The most famous four-segment square in the industry – the Gartner Magic Quadrant – had some most interesting findings about Unified Communications in its latest iteration.
Between the Magic Quadrant – which assessed vendors of UC solutions – and Gartner VP and Distinguished Analyst Bern Elliot’s valuable insight on UC (read up on his thoughts in his interview with Destination CRM), there are several key points about where UC is and where (and how fast) it’s going. For example:
• UC is a term lacking a precise definition, which unfortunately means that each vendor defines it according to that vendor’s interests.
• Today, it simply isn’t possible to get everything an enterprise needs in terms of UC from a single vendor. But even if it was, Elliot emphasizes, the company should avoid locking into one vendor for the sake of choice, price negotiation leverage, and control.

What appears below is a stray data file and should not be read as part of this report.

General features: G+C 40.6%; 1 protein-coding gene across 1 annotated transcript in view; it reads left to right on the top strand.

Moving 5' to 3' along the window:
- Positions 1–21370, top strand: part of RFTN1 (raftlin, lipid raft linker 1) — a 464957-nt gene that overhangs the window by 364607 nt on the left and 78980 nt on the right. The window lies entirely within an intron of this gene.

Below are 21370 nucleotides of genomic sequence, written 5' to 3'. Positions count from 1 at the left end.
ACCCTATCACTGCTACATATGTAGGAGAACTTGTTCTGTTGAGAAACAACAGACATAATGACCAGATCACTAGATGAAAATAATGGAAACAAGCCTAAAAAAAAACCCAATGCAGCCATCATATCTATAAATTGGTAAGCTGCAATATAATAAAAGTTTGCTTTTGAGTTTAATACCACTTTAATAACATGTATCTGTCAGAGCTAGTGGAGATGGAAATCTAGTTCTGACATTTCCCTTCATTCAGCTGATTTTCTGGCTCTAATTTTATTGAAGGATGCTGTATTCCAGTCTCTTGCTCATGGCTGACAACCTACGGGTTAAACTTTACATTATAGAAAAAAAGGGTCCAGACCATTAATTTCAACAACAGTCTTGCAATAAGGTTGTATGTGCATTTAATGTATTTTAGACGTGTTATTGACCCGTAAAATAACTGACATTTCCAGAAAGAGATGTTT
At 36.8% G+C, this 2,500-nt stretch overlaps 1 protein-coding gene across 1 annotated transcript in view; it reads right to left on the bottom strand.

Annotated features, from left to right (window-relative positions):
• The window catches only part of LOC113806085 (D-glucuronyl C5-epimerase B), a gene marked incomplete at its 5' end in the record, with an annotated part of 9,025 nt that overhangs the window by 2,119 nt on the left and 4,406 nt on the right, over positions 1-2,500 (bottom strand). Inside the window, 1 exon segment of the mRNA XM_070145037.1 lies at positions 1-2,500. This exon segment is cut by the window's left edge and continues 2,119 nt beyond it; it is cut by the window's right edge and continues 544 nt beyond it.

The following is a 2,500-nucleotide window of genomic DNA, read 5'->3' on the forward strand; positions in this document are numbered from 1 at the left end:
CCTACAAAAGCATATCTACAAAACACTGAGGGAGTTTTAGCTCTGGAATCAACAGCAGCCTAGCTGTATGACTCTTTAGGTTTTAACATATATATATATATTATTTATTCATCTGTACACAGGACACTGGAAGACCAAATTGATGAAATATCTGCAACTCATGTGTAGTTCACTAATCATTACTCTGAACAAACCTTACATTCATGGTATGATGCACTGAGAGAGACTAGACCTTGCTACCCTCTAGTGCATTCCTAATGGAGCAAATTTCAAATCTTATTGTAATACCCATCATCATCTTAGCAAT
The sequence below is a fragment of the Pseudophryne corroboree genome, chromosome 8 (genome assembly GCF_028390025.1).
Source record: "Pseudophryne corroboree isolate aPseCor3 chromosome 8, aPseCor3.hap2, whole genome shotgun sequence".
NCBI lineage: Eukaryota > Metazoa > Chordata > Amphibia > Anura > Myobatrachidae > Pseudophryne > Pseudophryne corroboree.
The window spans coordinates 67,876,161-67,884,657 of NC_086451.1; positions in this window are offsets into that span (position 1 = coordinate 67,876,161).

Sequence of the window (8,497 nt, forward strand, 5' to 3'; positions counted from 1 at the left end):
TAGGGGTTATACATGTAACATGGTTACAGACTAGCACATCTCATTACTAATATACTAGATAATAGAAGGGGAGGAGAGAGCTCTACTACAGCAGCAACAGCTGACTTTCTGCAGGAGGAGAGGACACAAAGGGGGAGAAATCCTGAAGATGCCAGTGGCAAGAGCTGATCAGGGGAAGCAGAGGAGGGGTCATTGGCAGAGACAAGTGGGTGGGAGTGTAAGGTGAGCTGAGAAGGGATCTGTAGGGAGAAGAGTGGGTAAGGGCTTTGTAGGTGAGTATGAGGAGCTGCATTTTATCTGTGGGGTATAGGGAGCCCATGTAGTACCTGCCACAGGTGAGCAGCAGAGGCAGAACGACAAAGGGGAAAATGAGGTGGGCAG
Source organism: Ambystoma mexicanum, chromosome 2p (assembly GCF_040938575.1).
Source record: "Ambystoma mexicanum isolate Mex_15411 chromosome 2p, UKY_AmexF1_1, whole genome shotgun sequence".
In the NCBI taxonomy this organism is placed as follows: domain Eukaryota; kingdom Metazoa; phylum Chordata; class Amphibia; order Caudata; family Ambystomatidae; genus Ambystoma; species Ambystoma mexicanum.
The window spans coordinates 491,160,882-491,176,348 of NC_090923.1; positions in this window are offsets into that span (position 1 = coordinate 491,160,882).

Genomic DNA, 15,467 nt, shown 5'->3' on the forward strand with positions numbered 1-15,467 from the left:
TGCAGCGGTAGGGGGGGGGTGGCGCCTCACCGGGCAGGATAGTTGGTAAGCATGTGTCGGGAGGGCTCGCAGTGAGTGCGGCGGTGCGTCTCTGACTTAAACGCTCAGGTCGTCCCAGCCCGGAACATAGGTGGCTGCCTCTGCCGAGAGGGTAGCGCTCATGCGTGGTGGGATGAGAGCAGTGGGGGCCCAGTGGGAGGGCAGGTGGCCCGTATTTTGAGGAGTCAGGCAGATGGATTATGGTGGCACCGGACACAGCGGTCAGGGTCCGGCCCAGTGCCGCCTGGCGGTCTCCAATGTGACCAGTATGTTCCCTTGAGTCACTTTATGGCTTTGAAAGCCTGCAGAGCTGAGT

• Better to have a number of key partners, each providing a piece of the overall UC solution, so long as those solutions and vendors can work together well for the benefit of the enterprise.
• Although enterprise adoption of UC remains on the rise, the rate of adoption is slow. Elliot attributes that to the inertia of leaving the legacy infrastructures behind, and also to the difficulty in quantifying the return on UC investments. Everyone knows it boosts productivity, but quantifying that has been a challenge.
I’ve made the point before that UC is a transformational change, one that will over time completely alter the way companies do business. If that sounds too “paradigm-shifty” for you, think about the pioneers of the Internet back in 1969. They could never have foreseen how an effort to simply link remote computers would evolve to the all-encompassing information-entertainment-commerce source that the Internet has become. We aren’t predicting THAT big a transformation, but then we aren’t ruling it out, either.
Two other points that Elliot makes – and which I agree with 100 percent – are first, that all the vendor and technology issues will sort themselves out in the coming years, and the UC focus will move to organizational and change management. Second, this is a key time to make plans – particularly plans that are comprehensive across the enterprise – to embrace and migrate to UC.